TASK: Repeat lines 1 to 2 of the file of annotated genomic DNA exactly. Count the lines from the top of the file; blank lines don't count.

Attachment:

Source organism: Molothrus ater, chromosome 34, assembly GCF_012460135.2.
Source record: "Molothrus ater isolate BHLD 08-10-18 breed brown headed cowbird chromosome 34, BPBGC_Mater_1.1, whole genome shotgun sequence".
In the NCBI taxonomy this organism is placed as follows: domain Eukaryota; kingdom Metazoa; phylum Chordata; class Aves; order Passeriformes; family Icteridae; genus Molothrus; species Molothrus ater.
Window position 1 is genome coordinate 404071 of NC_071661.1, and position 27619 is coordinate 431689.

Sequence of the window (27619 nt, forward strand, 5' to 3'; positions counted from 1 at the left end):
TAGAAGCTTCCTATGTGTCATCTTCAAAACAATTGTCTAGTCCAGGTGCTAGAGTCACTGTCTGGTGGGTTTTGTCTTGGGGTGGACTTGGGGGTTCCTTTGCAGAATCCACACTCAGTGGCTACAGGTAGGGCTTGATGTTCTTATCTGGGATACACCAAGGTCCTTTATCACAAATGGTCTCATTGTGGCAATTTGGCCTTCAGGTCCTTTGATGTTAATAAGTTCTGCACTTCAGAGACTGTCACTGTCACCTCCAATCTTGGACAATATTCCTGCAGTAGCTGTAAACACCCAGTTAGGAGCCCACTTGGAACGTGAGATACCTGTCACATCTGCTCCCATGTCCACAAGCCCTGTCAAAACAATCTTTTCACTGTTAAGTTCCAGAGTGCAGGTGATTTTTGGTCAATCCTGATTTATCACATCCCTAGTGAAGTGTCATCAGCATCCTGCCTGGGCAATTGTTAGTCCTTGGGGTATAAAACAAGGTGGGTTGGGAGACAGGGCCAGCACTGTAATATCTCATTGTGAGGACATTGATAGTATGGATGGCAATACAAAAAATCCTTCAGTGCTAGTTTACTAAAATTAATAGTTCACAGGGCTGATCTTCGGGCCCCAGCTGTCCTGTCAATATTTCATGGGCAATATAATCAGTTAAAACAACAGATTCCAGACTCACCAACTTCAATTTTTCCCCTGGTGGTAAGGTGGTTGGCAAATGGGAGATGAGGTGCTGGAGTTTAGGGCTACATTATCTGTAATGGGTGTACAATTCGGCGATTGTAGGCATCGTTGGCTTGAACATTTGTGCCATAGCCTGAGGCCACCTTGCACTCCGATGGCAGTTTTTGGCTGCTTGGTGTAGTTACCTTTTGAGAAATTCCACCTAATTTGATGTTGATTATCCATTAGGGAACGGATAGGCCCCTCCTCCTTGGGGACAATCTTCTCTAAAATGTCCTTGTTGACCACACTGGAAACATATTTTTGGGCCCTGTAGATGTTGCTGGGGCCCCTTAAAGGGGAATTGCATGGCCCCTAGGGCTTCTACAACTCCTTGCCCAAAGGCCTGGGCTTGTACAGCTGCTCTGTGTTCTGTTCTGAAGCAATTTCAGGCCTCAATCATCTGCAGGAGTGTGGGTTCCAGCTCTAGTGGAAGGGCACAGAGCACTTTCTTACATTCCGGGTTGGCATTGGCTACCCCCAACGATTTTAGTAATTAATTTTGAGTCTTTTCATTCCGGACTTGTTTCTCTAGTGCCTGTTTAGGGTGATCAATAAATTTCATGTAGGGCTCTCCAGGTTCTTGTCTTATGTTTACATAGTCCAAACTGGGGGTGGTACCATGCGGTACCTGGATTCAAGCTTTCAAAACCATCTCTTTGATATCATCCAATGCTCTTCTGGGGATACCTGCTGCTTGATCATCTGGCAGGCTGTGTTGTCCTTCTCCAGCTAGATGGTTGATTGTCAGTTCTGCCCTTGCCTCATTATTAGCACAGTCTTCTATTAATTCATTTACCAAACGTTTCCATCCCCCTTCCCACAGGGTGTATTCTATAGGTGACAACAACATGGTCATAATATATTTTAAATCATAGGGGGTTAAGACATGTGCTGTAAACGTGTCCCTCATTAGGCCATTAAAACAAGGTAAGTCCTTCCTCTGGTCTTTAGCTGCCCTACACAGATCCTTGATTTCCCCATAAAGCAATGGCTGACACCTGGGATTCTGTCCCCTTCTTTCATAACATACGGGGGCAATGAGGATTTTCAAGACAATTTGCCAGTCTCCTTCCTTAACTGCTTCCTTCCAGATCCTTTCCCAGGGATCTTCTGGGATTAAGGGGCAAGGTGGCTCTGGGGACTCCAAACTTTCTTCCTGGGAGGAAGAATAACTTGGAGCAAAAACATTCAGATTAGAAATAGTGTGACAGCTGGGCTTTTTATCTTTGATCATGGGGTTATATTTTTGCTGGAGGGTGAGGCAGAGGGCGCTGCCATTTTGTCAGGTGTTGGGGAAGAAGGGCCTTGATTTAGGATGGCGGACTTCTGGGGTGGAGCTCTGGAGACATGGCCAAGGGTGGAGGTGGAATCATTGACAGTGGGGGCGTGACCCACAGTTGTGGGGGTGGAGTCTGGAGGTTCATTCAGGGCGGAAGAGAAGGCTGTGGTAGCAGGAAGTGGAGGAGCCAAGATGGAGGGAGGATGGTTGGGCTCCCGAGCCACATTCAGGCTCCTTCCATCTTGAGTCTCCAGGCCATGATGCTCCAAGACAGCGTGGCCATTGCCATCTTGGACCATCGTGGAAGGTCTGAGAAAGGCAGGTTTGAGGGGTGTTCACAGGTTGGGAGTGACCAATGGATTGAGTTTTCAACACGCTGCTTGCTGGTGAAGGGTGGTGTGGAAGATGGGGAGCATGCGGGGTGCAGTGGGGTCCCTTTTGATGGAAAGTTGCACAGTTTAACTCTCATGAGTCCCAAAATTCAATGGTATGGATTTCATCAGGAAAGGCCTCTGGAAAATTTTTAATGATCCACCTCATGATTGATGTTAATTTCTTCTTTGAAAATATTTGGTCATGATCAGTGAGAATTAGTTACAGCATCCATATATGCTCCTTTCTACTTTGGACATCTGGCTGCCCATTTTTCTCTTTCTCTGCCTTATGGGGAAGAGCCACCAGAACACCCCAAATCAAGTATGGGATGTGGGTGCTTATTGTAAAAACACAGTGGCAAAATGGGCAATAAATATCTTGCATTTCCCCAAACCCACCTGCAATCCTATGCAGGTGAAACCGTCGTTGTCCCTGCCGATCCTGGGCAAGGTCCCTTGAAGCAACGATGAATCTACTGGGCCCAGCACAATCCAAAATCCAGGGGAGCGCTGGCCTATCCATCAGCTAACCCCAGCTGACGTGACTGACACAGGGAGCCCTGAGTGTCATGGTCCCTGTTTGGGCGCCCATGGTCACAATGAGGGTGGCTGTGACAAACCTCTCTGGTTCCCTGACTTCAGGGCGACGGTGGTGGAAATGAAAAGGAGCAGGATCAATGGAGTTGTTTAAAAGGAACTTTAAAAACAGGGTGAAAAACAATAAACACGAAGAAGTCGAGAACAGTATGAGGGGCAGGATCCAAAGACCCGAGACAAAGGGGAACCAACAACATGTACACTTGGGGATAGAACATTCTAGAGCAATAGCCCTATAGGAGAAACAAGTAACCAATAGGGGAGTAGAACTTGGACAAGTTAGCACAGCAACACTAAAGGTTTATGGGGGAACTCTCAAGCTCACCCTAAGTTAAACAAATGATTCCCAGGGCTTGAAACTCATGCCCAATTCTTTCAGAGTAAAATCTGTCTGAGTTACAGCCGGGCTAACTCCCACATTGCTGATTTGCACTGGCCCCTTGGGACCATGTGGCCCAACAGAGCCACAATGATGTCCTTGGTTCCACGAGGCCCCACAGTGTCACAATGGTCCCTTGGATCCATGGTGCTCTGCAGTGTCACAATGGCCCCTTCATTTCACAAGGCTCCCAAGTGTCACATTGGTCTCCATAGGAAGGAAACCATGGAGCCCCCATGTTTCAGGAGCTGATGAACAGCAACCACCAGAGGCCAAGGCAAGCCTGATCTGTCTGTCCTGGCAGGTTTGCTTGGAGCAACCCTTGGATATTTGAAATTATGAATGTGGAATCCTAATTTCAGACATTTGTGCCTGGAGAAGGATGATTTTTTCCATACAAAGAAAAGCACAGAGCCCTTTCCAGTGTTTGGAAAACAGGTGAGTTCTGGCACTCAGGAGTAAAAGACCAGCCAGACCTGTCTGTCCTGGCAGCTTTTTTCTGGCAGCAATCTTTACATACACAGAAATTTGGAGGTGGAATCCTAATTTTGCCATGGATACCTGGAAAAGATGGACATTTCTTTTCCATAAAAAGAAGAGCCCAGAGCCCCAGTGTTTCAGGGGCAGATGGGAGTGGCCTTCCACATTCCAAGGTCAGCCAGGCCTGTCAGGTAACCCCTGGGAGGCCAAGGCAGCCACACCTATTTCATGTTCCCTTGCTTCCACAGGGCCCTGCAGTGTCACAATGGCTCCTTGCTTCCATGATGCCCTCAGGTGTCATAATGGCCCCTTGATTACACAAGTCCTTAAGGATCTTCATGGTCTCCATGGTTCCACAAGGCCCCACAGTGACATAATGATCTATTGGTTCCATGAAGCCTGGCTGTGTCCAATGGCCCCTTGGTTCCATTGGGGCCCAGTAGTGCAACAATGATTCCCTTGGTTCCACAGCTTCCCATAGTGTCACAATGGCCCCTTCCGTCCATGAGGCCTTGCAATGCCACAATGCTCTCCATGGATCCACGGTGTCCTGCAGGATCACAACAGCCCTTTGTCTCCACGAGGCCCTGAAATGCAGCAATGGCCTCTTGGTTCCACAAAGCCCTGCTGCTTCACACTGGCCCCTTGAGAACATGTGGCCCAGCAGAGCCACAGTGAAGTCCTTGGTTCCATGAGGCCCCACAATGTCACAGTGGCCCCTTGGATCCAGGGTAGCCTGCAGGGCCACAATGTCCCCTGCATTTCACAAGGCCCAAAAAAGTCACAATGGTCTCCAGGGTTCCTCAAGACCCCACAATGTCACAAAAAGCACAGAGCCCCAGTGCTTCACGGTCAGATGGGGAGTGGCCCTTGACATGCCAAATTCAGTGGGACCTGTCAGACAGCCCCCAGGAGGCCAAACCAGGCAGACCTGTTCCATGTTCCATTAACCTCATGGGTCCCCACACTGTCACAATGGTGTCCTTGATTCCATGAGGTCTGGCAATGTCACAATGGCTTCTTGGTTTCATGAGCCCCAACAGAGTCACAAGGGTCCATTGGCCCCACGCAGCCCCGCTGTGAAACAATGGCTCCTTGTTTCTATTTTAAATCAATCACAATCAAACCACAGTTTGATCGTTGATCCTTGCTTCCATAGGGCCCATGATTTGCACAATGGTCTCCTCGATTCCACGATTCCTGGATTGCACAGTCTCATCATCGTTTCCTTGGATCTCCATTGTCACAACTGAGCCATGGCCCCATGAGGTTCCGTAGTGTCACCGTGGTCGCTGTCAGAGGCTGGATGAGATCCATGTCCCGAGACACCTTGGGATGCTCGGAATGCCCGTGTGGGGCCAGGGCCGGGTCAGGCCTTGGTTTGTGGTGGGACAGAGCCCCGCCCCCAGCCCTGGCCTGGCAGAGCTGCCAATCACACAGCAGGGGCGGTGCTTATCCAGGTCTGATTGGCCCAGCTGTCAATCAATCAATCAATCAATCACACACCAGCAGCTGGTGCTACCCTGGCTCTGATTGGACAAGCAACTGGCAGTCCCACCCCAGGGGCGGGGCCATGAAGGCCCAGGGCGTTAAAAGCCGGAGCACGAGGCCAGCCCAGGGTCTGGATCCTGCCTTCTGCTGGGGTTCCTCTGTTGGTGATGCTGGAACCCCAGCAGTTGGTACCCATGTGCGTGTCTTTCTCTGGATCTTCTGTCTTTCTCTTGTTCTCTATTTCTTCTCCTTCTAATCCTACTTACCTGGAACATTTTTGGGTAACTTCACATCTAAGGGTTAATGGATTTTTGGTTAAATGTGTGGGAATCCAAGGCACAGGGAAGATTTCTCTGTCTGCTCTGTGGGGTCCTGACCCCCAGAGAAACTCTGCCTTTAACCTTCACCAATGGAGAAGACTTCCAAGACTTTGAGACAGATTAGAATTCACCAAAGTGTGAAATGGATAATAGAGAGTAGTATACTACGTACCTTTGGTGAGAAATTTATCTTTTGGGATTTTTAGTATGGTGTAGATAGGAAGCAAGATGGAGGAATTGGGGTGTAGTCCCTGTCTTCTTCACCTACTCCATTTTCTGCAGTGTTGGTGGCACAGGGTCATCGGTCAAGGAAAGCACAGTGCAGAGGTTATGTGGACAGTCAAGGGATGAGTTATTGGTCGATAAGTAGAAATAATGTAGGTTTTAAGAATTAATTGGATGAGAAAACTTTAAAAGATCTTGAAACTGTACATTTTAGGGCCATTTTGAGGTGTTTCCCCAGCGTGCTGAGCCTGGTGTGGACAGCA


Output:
Source organism: Molothrus ater, chromosome 34, assembly GCF_012460135.2.
Source record: "Molothrus ater isolate BHLD 08-10-18 breed brown headed cowbird chromosome 34, BPBGC_Mater_1.1, whole genome shotgun sequence".